In 2016, a 22-year-old chef from Britain traveled to Indonesia, where he dared to try a dish called “death noodles,” which is reportedly 4,000 times spicier than Tabasco sauce. Ben Sumadiwiria considered himself a pro when it came to spicy foods, but he met his match with this dish. As the Metro reports, the noodles were so spicy that Sumadiwiria actually went deaf for a full two minutes or more. They also made him turn red, get dizzy and throw up, but those pale in comparison to, you know, losing the ability to hear.

As Live Science explains, hearing loss is within the range of side effects of eating very spicy food:

The throat and the ears are connected by conduits known as the Eustachian tubes, which help equalize pressure in the inner ear. When the nose starts producing lots of snot — as it does when you scarf down something spicy — this can block the Eustachian tubes, said [Dr. Michael Goldrich, an otolaryngologist at the Robert Wood Johnson University Hospital in New Jersey.]

This would create the feeling of your hearing being blocked, much like when you have a really bad cold. In Sumadiwiria’s case, the effect was more extreme.

Feel the burn

At a “world’s hottest chilli contest” in Scotland in 2011, many of the first 10 participants ended up writhing on the floor in pain, fainting and vomiting after eating the Kismot Restaurant’s red-hot dish called the Kismot Killer. Two people ended up in the hospital. (The next round of participants wisely declined to take part in the contest, The Telegraph reports.)

And in Brighton, England, a local newspaper tells the story of how two of its reporters fared when they sampled a local eatery’s XXX Hot Chilli Burger, which the owner claims to be spicier than pepper spray. “It was hard to walk. I needed to drink milk to neutralize the burning, which was hard because I was hyperventilating so much my hands had seized up,” said reporter Ruari Barratt. The other unlucky participant said he was in so much pain, he felt like he was dying.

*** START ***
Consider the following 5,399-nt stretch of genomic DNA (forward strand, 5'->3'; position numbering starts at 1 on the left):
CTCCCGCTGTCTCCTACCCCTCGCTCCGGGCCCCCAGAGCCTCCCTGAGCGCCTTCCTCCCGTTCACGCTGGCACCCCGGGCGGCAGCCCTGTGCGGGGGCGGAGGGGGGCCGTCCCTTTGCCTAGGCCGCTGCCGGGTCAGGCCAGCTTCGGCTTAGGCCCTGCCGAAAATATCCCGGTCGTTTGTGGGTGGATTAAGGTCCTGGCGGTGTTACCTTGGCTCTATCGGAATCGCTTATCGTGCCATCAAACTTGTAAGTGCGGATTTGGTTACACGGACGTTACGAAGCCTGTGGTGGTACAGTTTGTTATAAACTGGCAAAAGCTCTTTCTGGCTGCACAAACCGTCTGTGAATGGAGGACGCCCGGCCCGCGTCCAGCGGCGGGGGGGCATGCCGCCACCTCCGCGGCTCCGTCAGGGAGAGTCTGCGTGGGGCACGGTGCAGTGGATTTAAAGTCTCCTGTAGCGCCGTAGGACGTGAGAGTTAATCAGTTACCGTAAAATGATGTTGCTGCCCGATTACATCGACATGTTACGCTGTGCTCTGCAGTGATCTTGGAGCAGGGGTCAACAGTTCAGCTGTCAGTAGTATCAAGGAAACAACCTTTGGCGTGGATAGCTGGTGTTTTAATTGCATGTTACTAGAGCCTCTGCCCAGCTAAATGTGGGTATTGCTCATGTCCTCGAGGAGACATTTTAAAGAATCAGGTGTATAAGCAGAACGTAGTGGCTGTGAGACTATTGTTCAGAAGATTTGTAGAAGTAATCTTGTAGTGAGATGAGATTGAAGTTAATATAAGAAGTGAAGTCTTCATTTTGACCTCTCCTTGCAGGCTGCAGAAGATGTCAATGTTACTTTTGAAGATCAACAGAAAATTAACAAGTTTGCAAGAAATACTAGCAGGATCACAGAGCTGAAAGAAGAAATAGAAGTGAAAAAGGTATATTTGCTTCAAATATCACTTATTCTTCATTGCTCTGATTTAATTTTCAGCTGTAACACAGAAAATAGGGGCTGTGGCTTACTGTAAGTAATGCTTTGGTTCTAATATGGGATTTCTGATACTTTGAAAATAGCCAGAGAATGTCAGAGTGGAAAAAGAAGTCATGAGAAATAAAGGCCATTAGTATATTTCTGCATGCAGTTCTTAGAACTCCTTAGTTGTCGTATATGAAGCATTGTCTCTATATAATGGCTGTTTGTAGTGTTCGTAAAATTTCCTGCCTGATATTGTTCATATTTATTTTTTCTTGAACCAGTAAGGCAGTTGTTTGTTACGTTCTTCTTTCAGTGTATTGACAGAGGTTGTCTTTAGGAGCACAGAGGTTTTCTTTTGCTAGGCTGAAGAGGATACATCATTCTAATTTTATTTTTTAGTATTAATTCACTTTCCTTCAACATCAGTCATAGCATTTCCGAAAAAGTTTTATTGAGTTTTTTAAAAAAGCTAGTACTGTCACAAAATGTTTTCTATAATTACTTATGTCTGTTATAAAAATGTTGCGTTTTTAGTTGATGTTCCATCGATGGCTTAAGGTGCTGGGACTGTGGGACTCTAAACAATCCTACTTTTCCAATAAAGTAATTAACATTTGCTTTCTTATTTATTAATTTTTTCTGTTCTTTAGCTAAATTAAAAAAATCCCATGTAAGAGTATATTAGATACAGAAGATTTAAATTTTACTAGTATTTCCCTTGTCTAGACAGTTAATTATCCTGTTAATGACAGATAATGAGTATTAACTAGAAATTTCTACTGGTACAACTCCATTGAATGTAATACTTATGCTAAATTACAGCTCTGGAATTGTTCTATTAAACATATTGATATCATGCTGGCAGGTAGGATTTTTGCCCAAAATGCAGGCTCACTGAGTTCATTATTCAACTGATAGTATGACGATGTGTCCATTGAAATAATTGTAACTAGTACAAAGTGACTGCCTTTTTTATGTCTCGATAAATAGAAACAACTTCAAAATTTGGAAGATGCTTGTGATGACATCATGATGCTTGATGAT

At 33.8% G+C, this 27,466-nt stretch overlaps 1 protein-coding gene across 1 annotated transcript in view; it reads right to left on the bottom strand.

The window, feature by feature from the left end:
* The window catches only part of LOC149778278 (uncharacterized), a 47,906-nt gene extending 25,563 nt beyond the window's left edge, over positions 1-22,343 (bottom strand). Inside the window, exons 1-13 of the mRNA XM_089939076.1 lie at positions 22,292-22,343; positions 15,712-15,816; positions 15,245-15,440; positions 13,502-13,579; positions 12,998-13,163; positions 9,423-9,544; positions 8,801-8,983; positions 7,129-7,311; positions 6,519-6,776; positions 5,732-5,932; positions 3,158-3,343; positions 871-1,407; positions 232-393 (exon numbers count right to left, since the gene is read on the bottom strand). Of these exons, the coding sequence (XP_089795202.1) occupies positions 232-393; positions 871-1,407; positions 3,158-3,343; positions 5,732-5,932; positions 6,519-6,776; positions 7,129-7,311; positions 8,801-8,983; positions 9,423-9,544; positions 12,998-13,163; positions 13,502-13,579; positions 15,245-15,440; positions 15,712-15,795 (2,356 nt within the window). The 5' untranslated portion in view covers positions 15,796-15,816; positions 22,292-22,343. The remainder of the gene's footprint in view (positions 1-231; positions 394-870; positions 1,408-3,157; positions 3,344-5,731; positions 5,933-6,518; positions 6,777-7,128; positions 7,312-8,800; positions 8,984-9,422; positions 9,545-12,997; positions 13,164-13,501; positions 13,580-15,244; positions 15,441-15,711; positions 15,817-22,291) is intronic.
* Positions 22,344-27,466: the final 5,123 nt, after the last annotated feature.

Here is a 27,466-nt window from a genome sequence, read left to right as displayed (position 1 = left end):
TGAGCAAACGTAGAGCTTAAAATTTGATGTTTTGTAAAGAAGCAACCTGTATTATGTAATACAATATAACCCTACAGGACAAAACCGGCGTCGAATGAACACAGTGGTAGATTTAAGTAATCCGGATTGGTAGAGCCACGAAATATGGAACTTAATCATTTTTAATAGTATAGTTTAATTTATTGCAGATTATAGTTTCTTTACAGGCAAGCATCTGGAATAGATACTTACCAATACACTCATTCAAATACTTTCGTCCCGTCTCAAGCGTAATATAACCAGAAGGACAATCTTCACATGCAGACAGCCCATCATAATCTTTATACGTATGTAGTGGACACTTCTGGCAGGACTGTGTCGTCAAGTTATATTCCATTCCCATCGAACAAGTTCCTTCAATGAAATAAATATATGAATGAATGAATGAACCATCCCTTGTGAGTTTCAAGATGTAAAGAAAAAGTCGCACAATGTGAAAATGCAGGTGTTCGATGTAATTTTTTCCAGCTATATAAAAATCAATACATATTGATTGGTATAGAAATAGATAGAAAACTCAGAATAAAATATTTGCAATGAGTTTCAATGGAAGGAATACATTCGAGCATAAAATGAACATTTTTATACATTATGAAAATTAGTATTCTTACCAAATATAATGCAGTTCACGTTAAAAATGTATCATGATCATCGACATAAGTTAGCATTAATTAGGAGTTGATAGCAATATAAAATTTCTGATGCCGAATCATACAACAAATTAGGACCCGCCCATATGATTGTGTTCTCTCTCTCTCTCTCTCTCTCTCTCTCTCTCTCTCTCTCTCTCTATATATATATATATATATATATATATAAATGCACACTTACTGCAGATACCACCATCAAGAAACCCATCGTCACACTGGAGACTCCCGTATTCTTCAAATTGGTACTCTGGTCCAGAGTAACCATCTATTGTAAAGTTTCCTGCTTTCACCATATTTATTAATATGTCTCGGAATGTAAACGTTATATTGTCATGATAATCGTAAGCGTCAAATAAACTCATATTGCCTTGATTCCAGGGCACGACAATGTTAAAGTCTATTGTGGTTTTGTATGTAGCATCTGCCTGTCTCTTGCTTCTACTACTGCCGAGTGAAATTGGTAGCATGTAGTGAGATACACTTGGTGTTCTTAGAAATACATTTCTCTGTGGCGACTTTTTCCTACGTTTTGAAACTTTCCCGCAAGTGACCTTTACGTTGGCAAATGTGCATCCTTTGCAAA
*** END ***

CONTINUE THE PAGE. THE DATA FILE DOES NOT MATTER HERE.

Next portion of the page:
Hurts so good

Why does spicy food hurt your stomach, and really, your whole body? First, a little lesson on two terms: Scoville units and capsaicin.

Scoville units measure how hot a pepper is. (For perspective, a poblano is 1,000 to 2,000 units, a serrano is 6,000 to 23,000 units, a Scotch bonnet is 100,000 to 325,000 units, and the Carolina Reaper, the spiciest pepper in the world, is 1.5 million to 2.2 million units.) And capsaicin is a compound in peppers that makes them hot. The Scoville heat score measures the amount of capsaicin in the pepper.

Once in your body, capsaicin stimulates nerves that respond to increases in temperature. They’re the same pain receptors that respond to injuries, but in this case, high amounts of capsaicin make them react as if you’re being burned from the inside out. As Barry Green of John B. Pierce Laboratory in New Haven, Connecticut, explains for Scientific American:

Capsaicin sends two messages to the brain: ‘I am an intense stimulus,’ and ‘I am warmth.’ Together these stimuli define the sensation of a burn, rather than a pinch or cut… Most people think of the ‘burn’ of spicy food as a form of taste. In fact, the two sensory experiences are related but are very distinct. They innervate the tongue the same way, but the pain system that is triggered by capsaicin is everywhere on the body, so one can get thermal effects everywhere.